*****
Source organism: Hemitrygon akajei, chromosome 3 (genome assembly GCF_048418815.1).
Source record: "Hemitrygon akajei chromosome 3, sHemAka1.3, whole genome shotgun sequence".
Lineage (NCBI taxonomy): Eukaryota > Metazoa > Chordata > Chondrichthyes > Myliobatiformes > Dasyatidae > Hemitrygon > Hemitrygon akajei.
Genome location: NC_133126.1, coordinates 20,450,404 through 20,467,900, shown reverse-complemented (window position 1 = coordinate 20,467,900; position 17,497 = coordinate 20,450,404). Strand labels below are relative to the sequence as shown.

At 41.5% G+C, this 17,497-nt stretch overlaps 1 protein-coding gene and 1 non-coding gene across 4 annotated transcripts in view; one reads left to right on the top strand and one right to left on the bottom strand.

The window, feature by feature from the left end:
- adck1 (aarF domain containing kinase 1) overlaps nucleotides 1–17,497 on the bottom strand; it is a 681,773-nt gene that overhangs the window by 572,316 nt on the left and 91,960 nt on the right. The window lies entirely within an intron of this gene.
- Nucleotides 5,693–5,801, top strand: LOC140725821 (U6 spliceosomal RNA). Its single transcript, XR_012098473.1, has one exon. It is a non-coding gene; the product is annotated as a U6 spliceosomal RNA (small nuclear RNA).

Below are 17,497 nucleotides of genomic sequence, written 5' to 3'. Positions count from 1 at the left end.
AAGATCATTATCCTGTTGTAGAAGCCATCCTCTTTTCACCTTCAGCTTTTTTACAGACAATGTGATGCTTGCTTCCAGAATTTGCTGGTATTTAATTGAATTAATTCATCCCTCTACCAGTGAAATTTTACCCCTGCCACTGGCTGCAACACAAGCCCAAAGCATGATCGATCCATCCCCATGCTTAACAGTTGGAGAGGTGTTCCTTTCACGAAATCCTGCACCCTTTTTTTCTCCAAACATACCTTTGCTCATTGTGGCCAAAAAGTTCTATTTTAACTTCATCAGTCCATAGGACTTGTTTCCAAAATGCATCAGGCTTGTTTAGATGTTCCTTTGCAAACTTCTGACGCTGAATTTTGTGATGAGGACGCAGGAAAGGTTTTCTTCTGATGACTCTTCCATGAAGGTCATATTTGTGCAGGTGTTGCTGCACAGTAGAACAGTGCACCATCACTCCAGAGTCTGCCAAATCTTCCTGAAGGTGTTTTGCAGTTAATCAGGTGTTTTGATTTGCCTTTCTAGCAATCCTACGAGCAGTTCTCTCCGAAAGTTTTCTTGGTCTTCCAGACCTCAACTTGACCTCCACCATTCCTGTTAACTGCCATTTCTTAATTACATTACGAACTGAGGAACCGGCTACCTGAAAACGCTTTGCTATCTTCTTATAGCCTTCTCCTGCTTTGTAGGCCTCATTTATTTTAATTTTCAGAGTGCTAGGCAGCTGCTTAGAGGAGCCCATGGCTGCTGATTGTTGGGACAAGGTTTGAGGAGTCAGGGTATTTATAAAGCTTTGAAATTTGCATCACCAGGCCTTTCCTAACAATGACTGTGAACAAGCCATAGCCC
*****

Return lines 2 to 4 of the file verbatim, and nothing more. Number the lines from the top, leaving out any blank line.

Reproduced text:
Source record: "Hemitrygon akajei chromosome 3, sHemAka1.3, whole genome shotgun sequence".
Lineage (NCBI taxonomy): Eukaryota > Metazoa > Chordata > Chondrichthyes > Myliobatiformes > Dasyatidae > Hemitrygon > Hemitrygon akajei.
Genome location: NC_133126.1, coordinates 20,450,404 through 20,467,900, shown reverse-complemented (window position 1 = coordinate 20,467,900; position 17,497 = coordinate 20,450,404). Strand labels below are relative to the sequence as shown.